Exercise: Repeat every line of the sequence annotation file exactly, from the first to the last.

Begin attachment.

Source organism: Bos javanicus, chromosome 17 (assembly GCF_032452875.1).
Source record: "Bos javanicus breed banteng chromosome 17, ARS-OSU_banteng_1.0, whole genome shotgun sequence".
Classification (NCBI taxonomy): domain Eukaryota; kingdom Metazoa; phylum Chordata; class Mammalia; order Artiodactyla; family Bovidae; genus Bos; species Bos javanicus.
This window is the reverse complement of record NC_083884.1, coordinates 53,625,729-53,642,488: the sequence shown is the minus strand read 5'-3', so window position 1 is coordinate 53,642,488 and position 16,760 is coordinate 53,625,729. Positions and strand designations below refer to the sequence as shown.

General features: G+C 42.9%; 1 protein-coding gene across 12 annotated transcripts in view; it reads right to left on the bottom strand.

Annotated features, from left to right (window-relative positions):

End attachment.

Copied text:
Source organism: Bos javanicus, chromosome 17 (assembly GCF_032452875.1).
Source record: "Bos javanicus breed banteng chromosome 17, ARS-OSU_banteng_1.0, whole genome shotgun sequence".
Classification (NCBI taxonomy): domain Eukaryota; kingdom Metazoa; phylum Chordata; class Mammalia; order Artiodactyla; family Bovidae; genus Bos; species Bos javanicus.
This window is the reverse complement of record NC_083884.1, coordinates 53,625,729-53,642,488: the sequence shown is the minus strand read 5'-3', so window position 1 is coordinate 53,642,488 and position 16,760 is coordinate 53,625,729. Positions and strand designations below refer to the sequence as shown.

General features: G+C 42.9%; 1 protein-coding gene across 12 annotated transcripts in view; it reads right to left on the bottom strand.

Annotated features, from left to right (window-relative positions):